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I have a question regarding the ESTA form, specifically about step 3 "Personal Information", section "YOUR CONTACT INFORMATION": Should I insert the city district in address line 2, while address line 1 contains the street name and the city itself is specified in another field? Or should I insert it somewhere else or not at all?

The background is the following:

  • My German passport has in the field "Residence" two lines: The first line is the city name and the second line is the name of the district of the city. Moreover on my German identity card my full address is listed in the three-line scheme "postcode | city\ city district\ street | number". Because the city district is listed such prominently on my ID card and on my passport, I am wondering if I should mention it in my ESTA application in order to avoid problems at the immigration.
  • If one hovers over address line 2 in the ESTA form the following text is displayed: "In the address line 2 field enter floor, building, or other, as appropriate. Do not include the city or the state in this field. Address line 2 is optional to complete the application." (Bold print was inserted here by me.)

Therefore, I am wondering if and where I should insert the city district's name.

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    What does the German post office say about how to address a piece of mail for delivery to your residence? Is the district required or optional?
    – phoog
    May 23 at 11:35
  • @phoog With the postal code, the city district is not needed since 1961/3. May 23 at 11:56

1 Answer 1

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You probably should not.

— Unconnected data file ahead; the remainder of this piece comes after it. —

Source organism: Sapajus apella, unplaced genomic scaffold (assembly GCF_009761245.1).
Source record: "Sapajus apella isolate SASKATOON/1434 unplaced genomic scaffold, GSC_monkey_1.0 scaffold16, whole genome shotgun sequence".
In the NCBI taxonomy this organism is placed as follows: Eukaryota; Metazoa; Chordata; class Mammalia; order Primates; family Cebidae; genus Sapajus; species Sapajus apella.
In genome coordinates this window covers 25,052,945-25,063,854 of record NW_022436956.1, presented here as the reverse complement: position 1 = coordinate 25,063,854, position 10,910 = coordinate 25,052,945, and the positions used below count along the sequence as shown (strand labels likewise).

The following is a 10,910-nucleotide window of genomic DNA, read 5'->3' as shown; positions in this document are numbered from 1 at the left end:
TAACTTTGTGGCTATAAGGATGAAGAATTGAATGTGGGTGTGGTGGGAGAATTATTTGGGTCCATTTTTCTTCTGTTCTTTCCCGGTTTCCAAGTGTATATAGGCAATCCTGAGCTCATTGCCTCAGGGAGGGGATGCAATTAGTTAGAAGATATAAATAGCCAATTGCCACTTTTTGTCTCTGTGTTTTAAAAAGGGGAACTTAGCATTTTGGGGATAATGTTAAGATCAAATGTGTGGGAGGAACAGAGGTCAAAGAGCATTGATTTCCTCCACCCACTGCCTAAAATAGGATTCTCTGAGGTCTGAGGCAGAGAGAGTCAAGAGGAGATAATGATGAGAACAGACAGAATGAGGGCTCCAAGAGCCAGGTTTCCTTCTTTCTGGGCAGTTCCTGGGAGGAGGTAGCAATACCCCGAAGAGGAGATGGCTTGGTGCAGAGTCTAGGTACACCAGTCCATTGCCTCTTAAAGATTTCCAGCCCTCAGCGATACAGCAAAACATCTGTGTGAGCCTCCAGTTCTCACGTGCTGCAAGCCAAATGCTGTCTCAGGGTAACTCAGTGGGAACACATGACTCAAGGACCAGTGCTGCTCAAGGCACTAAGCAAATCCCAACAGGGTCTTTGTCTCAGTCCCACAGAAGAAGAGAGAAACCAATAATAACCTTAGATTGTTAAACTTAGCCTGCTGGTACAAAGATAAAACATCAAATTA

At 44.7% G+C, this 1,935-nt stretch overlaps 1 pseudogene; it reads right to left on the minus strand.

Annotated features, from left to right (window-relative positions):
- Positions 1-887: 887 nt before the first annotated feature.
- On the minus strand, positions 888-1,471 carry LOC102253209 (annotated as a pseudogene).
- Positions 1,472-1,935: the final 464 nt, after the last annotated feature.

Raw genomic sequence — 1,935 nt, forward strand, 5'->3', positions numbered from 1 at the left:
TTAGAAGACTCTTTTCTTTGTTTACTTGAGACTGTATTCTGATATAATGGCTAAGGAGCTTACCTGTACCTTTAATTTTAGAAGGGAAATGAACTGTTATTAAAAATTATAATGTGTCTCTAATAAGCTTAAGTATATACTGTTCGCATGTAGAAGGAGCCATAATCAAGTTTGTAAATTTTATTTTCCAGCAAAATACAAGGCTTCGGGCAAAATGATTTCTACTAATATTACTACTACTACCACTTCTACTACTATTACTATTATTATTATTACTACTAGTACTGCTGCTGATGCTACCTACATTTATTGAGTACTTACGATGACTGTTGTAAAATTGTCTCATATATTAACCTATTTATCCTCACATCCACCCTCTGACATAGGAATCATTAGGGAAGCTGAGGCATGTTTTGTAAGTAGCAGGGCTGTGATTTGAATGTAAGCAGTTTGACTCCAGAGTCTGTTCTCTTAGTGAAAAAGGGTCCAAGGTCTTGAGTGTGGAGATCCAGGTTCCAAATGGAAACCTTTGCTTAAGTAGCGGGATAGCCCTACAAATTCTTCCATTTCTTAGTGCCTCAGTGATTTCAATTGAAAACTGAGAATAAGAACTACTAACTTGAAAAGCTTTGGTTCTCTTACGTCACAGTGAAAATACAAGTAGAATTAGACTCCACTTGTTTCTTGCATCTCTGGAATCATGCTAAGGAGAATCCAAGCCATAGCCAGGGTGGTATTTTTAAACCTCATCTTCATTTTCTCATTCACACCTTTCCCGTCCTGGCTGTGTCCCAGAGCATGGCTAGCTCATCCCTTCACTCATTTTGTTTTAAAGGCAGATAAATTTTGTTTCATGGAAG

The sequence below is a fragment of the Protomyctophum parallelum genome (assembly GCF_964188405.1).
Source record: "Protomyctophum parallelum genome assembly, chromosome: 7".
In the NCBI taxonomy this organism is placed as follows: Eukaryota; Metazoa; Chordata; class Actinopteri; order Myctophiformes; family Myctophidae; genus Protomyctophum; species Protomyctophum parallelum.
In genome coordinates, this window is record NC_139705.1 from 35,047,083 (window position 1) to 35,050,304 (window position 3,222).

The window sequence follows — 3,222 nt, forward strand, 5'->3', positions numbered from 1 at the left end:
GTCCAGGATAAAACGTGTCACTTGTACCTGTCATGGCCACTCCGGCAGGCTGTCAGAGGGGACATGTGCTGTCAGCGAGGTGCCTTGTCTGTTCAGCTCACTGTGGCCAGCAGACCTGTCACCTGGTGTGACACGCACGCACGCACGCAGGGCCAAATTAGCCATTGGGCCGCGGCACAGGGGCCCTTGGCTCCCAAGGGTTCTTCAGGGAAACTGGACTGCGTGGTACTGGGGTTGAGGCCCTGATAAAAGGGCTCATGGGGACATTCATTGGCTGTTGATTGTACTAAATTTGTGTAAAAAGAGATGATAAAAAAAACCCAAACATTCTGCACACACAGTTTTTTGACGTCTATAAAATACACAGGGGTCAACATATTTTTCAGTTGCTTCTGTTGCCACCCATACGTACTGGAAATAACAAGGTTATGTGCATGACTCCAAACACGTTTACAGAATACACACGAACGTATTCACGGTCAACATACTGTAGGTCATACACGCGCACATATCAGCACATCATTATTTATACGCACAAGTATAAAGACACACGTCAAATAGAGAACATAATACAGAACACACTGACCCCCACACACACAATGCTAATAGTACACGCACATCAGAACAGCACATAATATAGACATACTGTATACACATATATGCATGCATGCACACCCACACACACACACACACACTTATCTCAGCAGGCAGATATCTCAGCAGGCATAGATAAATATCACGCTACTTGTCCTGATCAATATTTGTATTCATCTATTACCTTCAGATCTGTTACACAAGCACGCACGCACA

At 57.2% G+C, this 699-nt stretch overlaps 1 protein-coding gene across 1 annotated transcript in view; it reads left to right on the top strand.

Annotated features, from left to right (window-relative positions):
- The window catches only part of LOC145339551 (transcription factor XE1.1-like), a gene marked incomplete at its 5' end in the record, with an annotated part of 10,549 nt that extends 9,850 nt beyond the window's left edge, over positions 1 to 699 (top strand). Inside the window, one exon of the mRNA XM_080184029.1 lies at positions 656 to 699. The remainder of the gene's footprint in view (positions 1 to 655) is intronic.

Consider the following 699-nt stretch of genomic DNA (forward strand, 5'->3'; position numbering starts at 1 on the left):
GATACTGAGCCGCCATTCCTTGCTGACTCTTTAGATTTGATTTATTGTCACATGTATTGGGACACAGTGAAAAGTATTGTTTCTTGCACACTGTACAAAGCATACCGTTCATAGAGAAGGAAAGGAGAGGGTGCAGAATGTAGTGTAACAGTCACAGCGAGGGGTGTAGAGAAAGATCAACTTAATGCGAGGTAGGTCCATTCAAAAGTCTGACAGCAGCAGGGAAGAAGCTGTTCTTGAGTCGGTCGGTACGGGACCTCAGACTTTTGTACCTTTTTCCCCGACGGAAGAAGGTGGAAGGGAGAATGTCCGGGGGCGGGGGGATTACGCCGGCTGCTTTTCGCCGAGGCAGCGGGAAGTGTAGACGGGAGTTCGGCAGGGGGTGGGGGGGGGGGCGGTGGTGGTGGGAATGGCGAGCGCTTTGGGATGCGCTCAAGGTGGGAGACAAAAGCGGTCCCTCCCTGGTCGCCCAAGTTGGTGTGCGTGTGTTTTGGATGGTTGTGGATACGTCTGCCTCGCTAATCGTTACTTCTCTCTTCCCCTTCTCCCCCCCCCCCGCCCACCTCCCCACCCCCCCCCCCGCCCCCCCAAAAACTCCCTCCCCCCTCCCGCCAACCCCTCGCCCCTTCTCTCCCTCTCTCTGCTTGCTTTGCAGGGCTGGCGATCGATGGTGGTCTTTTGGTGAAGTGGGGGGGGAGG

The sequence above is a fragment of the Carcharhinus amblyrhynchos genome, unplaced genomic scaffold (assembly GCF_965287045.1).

From a postal standpoint, there are no reason to include district name, especially if it isn't official.
If there is an official district name, that part of the city will likely be reflected as a different zipcode (like in some French cities where the zipcode is 75xxx (for Paris) with the last 2 xx being the district arrondissement number). Or, actually in the city name (Dublin sectors comes to mind here)

And this is not what Address Line 2 is for, it is, a non-standard way, to write, like the form explains, PO Box, apartment number, company name...

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    I wouldn't use US address formatting guidelines to decide how to enter a non-US address. Also, it's hard to see how one might conclude that the district name isn't official in light of its being included in both the passport and the identity card.
    – phoog
    May 23 at 11:34
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    The districts in larger German cities are very much official and administrative sub-divisions of the city. They are however never used in the postal address. The district of residence is in German id cards sometimes included and sometimes not, it seems just to depend on what the issuing local authority thinks is right. It might be a remnant from a not so distant past, where it used to be required for official matters to contact or visit the relevant authority in the district you were living. Now, I believe that all cities allow you to visit an arbitrary office for any matter. May 23 at 14:19
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    In the past in Berlin, before computerization, you had to go to a specific registration office that was mostly inside a local police station. Since that was the only place where your data was stored (in the form of a registration card), you had to go there. None of my passports, issued in these offices, contain anything other than the city and only the last ID (issued 2010) contains the postal code. May 23 at 21:31

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